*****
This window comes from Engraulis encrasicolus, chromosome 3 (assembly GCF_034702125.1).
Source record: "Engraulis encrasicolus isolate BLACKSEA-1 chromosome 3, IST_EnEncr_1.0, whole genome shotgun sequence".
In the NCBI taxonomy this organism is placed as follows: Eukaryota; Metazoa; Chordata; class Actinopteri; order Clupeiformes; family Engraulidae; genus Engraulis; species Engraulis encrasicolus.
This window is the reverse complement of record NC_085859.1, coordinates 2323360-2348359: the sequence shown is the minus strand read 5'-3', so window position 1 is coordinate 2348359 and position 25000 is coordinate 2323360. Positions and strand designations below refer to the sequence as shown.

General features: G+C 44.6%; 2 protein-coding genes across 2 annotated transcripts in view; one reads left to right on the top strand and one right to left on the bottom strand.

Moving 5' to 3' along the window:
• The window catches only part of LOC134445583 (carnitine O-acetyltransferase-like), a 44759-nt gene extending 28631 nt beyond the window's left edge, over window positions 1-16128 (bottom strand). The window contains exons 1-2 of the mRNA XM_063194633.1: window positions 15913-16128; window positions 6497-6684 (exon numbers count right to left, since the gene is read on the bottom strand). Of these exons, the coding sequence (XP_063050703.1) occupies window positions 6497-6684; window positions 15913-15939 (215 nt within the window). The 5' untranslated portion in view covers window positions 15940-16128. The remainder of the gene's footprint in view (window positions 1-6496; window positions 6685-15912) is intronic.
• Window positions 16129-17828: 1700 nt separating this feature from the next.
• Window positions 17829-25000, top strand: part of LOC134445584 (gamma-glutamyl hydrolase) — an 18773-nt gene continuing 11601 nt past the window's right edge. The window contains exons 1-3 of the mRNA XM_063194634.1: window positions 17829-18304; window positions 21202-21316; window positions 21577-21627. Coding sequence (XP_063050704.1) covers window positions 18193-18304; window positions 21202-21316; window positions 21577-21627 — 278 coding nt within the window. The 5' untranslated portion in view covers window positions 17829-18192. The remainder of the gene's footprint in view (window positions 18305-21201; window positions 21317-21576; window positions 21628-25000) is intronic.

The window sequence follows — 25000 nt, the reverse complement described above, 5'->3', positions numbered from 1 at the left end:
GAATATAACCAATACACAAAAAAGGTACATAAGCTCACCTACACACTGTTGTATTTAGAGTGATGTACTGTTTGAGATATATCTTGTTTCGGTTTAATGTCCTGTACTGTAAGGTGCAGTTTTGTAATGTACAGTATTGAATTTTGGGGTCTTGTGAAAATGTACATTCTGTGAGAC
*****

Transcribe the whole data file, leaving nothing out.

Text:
This window comes from Engraulis encrasicolus, chromosome 3 (assembly GCF_034702125.1).
Source record: "Engraulis encrasicolus isolate BLACKSEA-1 chromosome 3, IST_EnEncr_1.0, whole genome shotgun sequence".
In the NCBI taxonomy this organism is placed as follows: Eukaryota; Metazoa; Chordata; class Actinopteri; order Clupeiformes; family Engraulidae; genus Engraulis; species Engraulis encrasicolus.
This window is the reverse complement of record NC_085859.1, coordinates 2323360-2348359: the sequence shown is the minus strand read 5'-3', so window position 1 is coordinate 2348359 and position 25000 is coordinate 2323360. Positions and strand designations below refer to the sequence as shown.

General features: G+C 44.6%; 2 protein-coding genes across 2 annotated transcripts in view; one reads left to right on the top strand and one right to left on the bottom strand.

Moving 5' to 3' along the window:
• The window catches only part of LOC134445583 (carnitine O-acetyltransferase-like), a 44759-nt gene extending 28631 nt beyond the window's left edge, over window positions 1-16128 (bottom strand). The window contains exons 1-2 of the mRNA XM_063194633.1: window positions 15913-16128; window positions 6497-6684 (exon numbers count right to left, since the gene is read on the bottom strand). Of these exons, the coding sequence (XP_063050703.1) occupies window positions 6497-6684; window positions 15913-15939 (215 nt within the window). The 5' untranslated portion in view covers window positions 15940-16128. The remainder of the gene's footprint in view (window positions 1-6496; window positions 6685-15912) is intronic.
• Window positions 16129-17828: 1700 nt separating this feature from the next.
• Window positions 17829-25000, top strand: part of LOC134445584 (gamma-glutamyl hydrolase) — an 18773-nt gene continuing 11601 nt past the window's right edge. The window contains exons 1-3 of the mRNA XM_063194634.1: window positions 17829-18304; window positions 21202-21316; window positions 21577-21627. Coding sequence (XP_063050704.1) covers window positions 18193-18304; window positions 21202-21316; window positions 21577-21627 — 278 coding nt within the window. The 5' untranslated portion in view covers window positions 17829-18192. The remainder of the gene's footprint in view (window positions 18305-21201; window positions 21317-21576; window positions 21628-25000) is intronic.

The window sequence follows — 25000 nt, the reverse complement described above, 5'->3', positions numbered from 1 at the left end:
GAATATAACCAATACACAAAAAAGGTACATAAGCTCACCTACACACTGTTGTATTTAGAGTGATGTACTGTTTGAGATATATCTTGTTTCGGTTTAATGTCCTGTACTGTAAGGTGCAGTTTTGTAATGTACAGTATTGAATTTTGGGGTCTTGTGAAAATGTACATTCTGTGAGAC